My old job gave me vacation time. The new one won't.

Denial (Wk 37: PREGNANCY)

January 10, 2006

At 37 weeks and 3 days, no one would be all that shocked if I went into labor tomorrow. I hold this knowledge in a detached sort of way, as if thinking about someone else. It's someone else who will have a baby next month, someone else who will soon nurse for the first time. Someone else will bring a baby home. Someone else will do those night feedings.

As for me, I'm in a perpetual state of pregnancy. I've grown used to it. I'm not even uncomfortable. I don't have to pee as much as I did in the first trimester, I have no swelling, and I sleep well. My body has made the necessary adjustments for carrying a nineteen inch life form in the belly.

What Would Freud Say?

I'm not being sarcastic here. Really, I am quite comfortable in my present state and take comfort that I've probably still got another two weeks of it. Oh, and two weeks? That may as well be two years, but I'm not sweating it.

This newfound patience astounds me. Is it some sort of subconscious defense mechanism to help me through the last stretch of the wait? Is it a form of denial stemming from a buried worry that I'm not ready for a baby? Maybe some of both?

Who knows. What I do know is that I expected to be bursting with eagerness to meet my baby by time I'm reached this point. Instead, I want to prolong the inevitable.

And Yet...

Of course, I still get tears in my eyes when I do think about the baby's birth. I can't imagine the joy of kissing the foot that's been kicking me. Or finding out if it's a boy or a girl!

I can't imagine holding a baby without having to ask the mama's permission and eventually hand it back. This baby will be mine.

I can't imagine holding a baby knowing that there's no where else that baby would rather be.

A Pregnant Christmas (Wks 35 & 36: PREGNANCY)

January 4, 2006

Hope everyone's enjoyed their Hanukah, Kwanzaa, Santa or simply I-don't-have-to-go-to-work celebrations. As a good Episcopalian, I'm only on the eleventh day of Christmas. (Tom has decided against getting me eleven pipers piping).

I guess it shouldn't come as any surprise that this is quite an emotional Christmas. How can you expect a woman great with child and suped up on hormones to sing emotive hymns about the Christ-child in a candlelit church without crying?

Meanwhile, I find myself thinking obsessively about what the birth of Jesus must have been like. How many hours did Mary labor? How far along was she? How long did she spend in transition?

A Protestant Ponders Mary

Let's make one thing clear: I'm a steadfast Protestant. I've thought about naming my dogs after Reformers: "Sit, Luther! Heel, Cranmer!" To me, Hail, Mary is a football term.

Yet this pregnancy has turned my mind to Mary so often, I feel some sort of kinship with her. Like, if we were to meet, we could talk over our symptoms. She might say things like, "Yeah, that first trimester was a real kicker."

With this kinship comes a new compassion for the circumstances of her birthing Jesus. Everyone says that no matter how you fantasize your labor, it's never how you expect. Well, Mary is living proof. Not that she expected an epidural, but I'm sure she didn't picture laying her child in a feeding trough.

Was she afraid? Did she know what to do? Chances are, she had witnessed female relatives giving birth. She probably had a better idea of what to expect than women today would. Still, I doubt she imagined being alone for the experience. Or, rather, with a man twice her age and with whom she'd never slept. Women in her day labored with the support of their closest female relatives.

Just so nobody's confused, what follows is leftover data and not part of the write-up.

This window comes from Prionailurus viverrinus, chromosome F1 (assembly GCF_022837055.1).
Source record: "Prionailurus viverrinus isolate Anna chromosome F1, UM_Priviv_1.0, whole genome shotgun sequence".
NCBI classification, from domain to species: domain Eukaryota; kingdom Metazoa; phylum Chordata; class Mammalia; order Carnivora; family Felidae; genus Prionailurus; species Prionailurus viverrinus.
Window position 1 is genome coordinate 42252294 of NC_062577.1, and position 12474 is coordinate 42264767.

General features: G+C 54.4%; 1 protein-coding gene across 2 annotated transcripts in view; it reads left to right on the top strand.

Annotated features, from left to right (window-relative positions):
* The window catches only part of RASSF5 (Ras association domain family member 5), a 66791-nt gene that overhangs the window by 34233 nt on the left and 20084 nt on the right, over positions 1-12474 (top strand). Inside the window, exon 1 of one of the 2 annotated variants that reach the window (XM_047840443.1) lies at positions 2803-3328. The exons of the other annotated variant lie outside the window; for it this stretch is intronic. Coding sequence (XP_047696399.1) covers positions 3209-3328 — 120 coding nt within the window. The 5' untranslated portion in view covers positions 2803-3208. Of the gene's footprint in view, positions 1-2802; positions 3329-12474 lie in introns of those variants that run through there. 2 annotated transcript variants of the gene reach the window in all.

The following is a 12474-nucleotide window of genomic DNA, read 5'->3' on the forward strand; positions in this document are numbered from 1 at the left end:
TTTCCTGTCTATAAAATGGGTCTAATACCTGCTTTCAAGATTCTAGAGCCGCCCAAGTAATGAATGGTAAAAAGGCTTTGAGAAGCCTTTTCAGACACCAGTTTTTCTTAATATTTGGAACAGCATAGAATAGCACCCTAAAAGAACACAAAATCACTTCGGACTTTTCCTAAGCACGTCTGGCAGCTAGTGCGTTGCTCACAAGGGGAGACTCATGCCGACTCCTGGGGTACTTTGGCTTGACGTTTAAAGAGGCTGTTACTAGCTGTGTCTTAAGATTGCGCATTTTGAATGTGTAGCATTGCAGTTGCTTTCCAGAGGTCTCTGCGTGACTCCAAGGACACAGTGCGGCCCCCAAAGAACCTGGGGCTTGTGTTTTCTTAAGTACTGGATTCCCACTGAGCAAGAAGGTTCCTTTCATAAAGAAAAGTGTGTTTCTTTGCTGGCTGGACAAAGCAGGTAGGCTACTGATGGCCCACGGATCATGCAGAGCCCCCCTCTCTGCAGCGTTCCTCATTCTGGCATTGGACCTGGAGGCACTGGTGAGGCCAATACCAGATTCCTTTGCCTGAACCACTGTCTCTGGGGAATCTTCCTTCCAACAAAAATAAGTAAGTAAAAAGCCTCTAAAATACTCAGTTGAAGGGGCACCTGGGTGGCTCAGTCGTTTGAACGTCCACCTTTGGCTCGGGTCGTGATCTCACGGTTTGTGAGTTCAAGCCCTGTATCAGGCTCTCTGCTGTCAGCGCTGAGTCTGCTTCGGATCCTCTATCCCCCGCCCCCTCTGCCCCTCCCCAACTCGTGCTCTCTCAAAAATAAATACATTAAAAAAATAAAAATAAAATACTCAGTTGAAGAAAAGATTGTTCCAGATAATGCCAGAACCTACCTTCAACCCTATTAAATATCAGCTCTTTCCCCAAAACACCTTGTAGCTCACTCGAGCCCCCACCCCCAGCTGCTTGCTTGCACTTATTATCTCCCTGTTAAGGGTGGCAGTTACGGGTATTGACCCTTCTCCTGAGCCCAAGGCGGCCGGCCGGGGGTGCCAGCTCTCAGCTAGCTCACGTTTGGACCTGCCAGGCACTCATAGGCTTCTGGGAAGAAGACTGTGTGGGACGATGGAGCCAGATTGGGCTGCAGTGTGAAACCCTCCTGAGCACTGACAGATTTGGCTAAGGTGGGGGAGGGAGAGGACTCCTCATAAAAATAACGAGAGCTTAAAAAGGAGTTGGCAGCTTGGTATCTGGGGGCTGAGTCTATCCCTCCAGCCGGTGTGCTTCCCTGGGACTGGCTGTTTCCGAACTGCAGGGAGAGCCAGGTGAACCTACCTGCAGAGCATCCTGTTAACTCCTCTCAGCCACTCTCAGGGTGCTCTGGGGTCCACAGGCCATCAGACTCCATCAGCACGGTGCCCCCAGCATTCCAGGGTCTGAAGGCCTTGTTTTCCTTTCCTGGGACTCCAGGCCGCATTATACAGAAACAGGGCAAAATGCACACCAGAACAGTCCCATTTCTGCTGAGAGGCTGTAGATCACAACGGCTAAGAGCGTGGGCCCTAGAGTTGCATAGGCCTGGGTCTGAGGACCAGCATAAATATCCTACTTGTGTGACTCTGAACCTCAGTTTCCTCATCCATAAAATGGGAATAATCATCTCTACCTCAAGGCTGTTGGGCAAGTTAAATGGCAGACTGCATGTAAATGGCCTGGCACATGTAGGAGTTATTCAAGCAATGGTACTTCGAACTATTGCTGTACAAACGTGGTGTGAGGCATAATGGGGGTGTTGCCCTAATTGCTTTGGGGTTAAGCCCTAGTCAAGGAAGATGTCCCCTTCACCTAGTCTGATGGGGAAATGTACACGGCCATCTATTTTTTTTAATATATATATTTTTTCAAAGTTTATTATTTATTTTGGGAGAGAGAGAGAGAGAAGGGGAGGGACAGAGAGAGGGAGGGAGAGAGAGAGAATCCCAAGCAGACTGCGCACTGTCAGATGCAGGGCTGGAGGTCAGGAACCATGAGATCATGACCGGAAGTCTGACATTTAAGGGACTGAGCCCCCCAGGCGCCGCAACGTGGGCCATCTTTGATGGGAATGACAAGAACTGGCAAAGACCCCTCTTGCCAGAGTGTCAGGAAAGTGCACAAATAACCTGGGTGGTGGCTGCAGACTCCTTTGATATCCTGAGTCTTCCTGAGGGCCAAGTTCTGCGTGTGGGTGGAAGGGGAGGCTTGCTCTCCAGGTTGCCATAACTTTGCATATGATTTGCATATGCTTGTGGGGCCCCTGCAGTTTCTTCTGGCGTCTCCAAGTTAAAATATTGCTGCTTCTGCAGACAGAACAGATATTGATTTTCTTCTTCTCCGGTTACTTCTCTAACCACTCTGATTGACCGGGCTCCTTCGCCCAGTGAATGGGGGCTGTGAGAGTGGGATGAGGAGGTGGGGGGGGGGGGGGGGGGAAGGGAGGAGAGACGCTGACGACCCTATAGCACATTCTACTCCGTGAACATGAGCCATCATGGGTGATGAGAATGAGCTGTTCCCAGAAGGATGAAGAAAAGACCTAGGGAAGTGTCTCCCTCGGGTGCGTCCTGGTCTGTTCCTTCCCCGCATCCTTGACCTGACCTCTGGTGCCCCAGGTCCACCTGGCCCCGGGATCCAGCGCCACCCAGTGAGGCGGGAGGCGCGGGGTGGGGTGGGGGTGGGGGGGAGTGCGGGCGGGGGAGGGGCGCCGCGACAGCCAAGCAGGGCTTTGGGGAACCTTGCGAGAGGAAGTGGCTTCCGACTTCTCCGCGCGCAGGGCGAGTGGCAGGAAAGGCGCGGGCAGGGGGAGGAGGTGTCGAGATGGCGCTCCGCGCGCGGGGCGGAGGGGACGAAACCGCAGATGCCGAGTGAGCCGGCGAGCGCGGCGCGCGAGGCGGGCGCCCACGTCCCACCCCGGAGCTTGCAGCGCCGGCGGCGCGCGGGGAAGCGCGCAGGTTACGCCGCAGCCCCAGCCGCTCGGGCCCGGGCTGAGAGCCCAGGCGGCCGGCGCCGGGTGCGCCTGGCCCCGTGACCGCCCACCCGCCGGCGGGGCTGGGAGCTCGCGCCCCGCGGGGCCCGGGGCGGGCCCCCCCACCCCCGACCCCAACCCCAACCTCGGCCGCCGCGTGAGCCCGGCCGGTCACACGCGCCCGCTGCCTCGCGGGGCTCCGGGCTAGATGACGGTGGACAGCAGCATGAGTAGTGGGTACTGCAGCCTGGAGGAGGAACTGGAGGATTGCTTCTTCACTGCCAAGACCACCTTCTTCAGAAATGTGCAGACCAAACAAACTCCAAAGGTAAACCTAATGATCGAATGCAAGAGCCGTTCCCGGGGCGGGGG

Yet I also know how little all these circumstances must have mattered to Mary when the crying child was born. What were her first words to him? How her heart must have throbbed when he first wrapped a hand around her finger!

"What a miracle!" she must have thought. In her case, it really was.

Belly Pic Week 36

Photo Sharing and Video Hosting at Photobucket

More Checklists (Wk 34: PREGNANCY

December 19, 2005

A dozen onesies. Check.
Six gowns and sleepers. Check.
Booties. Check.
Hats. Check.
Receiving blankets. Check.
All items washed, folded, and waiting for baby. Check.

Just when I think I'm ready, I realize I'm not.

Since I didn't get any cloth diapers in the newborn size, we'll use 'sposies the first month. A friend gave me a stack her baby outgrew, and all this time I've had diapers checked off the list. Rocket scientist that I am, I forgot all about disposable wipes.

Then there's the breast pads, which have had me back to Babies 'R Us three times now. Throw-away ones crinkle up and make me look like I've stuffed my bra. Washable ones give me the supernipples of an Amazon. Silicon shells give me a flying-saucer look. I've just ordered some large hemp pads on line, and I'm hoping these will work out better.

The infant car seat, a hand-me-down from my brother and his wife, will take up residence in my sedan this week. What about the stroller that goes with it? My parents, who were storing it in their house, can't find it. How do you lose something that big?

Still, these last-minute chores thrill more than frustrate me. We're far enough along for me to deliver a healthy baby. All these items will soon get some use. The rocking chair's about to see action.

Exclamations (Wk 33: PREGNANCY)

December 12, 2005

I keep poking the baby. I can't help it. I need to feel him move.

I'll start by gently rubbing. If that fails, I start calling, "Baaa-by? baaa-by? What's going on in there? Let mama feel you wiggle." As a last resort, I'll push on the fanny until I get something.

So last night, Tom started poking me in the head. "Maaar-tha? Maaar-tha? Let me see you move." Poke in my neck. Poke in my back. Okay, I get the point. Our baby probably does not appreciate all these taps and pushes, especially if I'm waking her.